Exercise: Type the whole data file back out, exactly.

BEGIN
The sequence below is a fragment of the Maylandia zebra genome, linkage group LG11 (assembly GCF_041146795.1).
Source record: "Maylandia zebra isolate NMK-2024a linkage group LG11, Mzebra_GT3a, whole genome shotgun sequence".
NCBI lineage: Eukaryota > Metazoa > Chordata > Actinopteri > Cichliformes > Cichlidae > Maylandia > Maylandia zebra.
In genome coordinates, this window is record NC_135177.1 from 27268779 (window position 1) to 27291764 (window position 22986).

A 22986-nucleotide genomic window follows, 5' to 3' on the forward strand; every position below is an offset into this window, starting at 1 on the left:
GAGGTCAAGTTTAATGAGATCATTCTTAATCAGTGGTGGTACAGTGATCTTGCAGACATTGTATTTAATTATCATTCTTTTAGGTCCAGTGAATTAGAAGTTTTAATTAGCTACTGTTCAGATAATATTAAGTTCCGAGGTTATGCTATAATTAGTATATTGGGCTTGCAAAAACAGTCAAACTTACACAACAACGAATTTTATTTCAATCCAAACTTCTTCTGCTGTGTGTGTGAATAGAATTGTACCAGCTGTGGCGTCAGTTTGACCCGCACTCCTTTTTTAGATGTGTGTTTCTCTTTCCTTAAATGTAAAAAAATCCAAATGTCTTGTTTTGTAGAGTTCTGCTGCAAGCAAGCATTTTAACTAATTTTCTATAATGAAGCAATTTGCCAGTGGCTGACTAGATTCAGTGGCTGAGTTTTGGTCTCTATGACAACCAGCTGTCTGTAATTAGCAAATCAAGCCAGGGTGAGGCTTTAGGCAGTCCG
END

The sequence below is a fragment of the Maylandia zebra genome, linkage group LG11 (assembly GCF_041146795.1).
Source record: "Maylandia zebra isolate NMK-2024a linkage group LG11, Mzebra_GT3a, whole genome shotgun sequence".
NCBI lineage: Eukaryota > Metazoa > Chordata > Actinopteri > Cichliformes > Cichlidae > Maylandia > Maylandia zebra.
In genome coordinates, this window is record NC_135177.1 from 27268779 (window position 1) to 27291764 (window position 22986).

A 22986-nucleotide genomic window follows, 5' to 3' on the forward strand; every position below is an offset into this window, starting at 1 on the left:
GAGGTCAAGTTTAATGAGATCATTCTTAATCAGTGGTGGTACAGTGATCTTGCAGACATTGTATTTAATTATCATTCTTTTAGGTCCAGTGAATTAGAAGTTTTAATTAGCTACTGTTCAGATAATATTAAGTTCCGAGGTTATGCTATAATTAGTATATTGGGCTTGCAAAAACAGTCAAACTTACACAACAACGAATTTTATTTCAATCCAAACTTCTTCTGCTGTGTGTGTGAATAGAATTGTACCAGCTGTGGCGTCAGTTTGACCCGCACTCCTTTTTTAGATGTGTGTTTCTCTTTCCTTAAATGTAAAAAAATCCAAATGTCTTGTTTTGTAGAGTTCTGCTGCAAGCAAGCATTTTAACTAATTTTCTATAATGAAGCAATTTGCCAGTGGCTGACTAGATTCAGTGGCTGAGTTTTGGTCTCTATGACAACCAGCTGTCTGTAATTAGCAAATCAAGCCAGGGTGAGGCTTTAGGCAGTCCG